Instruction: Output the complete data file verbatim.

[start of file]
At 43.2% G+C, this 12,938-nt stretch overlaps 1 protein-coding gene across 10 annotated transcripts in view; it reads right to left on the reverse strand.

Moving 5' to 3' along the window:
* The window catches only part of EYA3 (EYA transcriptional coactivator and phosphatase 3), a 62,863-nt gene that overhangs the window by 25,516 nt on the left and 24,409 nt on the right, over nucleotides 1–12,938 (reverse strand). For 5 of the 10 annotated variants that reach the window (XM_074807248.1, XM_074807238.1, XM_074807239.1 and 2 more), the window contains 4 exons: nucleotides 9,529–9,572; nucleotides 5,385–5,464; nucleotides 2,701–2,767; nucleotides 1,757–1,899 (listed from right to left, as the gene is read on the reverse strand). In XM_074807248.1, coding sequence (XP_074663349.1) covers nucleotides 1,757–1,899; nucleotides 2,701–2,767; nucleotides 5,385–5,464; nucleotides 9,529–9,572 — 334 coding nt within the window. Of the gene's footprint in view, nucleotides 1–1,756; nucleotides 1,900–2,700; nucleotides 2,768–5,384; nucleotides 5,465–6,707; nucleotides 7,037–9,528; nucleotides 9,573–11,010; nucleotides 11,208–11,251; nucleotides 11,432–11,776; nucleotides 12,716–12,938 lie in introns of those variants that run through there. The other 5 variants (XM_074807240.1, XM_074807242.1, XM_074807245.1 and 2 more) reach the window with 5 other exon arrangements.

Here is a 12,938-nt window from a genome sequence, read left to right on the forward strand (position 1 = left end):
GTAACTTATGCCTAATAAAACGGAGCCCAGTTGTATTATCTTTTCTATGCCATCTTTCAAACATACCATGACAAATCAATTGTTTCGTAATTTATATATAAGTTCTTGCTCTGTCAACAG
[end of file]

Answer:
At 43.2% G+C, this 12,938-nt stretch overlaps 1 protein-coding gene across 10 annotated transcripts in view; it reads right to left on the reverse strand.

Moving 5' to 3' along the window:
* The window catches only part of EYA3 (EYA transcriptional coactivator and phosphatase 3), a 62,863-nt gene that overhangs the window by 25,516 nt on the left and 24,409 nt on the right, over nucleotides 1–12,938 (reverse strand). For 5 of the 10 annotated variants that reach the window (XM_074807248.1, XM_074807238.1, XM_074807239.1 and 2 more), the window contains 4 exons: nucleotides 9,529–9,572; nucleotides 5,385–5,464; nucleotides 2,701–2,767; nucleotides 1,757–1,899 (listed from right to left, as the gene is read on the reverse strand). In XM_074807248.1, coding sequence (XP_074663349.1) covers nucleotides 1,757–1,899; nucleotides 2,701–2,767; nucleotides 5,385–5,464; nucleotides 9,529–9,572 — 334 coding nt within the window. Of the gene's footprint in view, nucleotides 1–1,756; nucleotides 1,900–2,700; nucleotides 2,768–5,384; nucleotides 5,465–6,707; nucleotides 7,037–9,528; nucleotides 9,573–11,010; nucleotides 11,208–11,251; nucleotides 11,432–11,776; nucleotides 12,716–12,938 lie in introns of those variants that run through there. The other 5 variants (XM_074807240.1, XM_074807242.1, XM_074807245.1 and 2 more) reach the window with 5 other exon arrangements.

Here is a 12,938-nt window from a genome sequence, read left to right on the forward strand (position 1 = left end):
GTAACTTATGCCTAATAAAACGGAGCCCAGTTGTATTATCTTTTCTATGCCATCTTTCAAACATACCATGACAAATCAATTGTTTCGTAATTTATATATAAGTTCTTGCTCTGTCAACAG